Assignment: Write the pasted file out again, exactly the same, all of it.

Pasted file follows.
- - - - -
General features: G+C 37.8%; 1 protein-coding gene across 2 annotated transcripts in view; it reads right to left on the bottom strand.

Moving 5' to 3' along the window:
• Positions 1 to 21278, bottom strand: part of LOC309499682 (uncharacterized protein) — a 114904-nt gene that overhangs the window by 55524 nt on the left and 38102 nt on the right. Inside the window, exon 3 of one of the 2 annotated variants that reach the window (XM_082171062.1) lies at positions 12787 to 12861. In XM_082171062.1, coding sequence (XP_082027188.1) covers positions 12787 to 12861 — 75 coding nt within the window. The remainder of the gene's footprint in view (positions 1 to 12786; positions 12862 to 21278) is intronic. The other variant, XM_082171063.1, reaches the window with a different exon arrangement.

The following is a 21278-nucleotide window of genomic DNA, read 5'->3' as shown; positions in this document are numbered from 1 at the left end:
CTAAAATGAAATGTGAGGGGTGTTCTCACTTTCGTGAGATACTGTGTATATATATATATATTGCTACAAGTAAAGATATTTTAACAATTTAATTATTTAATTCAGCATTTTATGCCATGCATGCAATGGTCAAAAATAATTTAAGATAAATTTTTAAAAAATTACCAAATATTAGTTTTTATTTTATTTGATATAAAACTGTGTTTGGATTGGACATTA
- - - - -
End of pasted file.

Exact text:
General features: G+C 37.8%; 1 protein-coding gene across 2 annotated transcripts in view; it reads right to left on the bottom strand.

Moving 5' to 3' along the window:
• Positions 1 to 21278, bottom strand: part of LOC309499682 (uncharacterized protein) — a 114904-nt gene that overhangs the window by 55524 nt on the left and 38102 nt on the right. Inside the window, exon 3 of one of the 2 annotated variants that reach the window (XM_082171062.1) lies at positions 12787 to 12861. In XM_082171062.1, coding sequence (XP_082027188.1) covers positions 12787 to 12861 — 75 coding nt within the window. The remainder of the gene's footprint in view (positions 1 to 12786; positions 12862 to 21278) is intronic. The other variant, XM_082171063.1, reaches the window with a different exon arrangement.

The following is a 21278-nucleotide window of genomic DNA, read 5'->3' as shown; positions in this document are numbered from 1 at the left end:
CTAAAATGAAATGTGAGGGGTGTTCTCACTTTCGTGAGATACTGTGTATATATATATATATTGCTACAAGTAAAGATATTTTAACAATTTAATTATTTAATTCAGCATTTTATGCCATGCATGCAATGGTCAAAAATAATTTAAGATAAATTTTTAAAAAATTACCAAATATTAGTTTTTATTTTATTTGATATAAAACTGTGTTTGGATTGGACATTA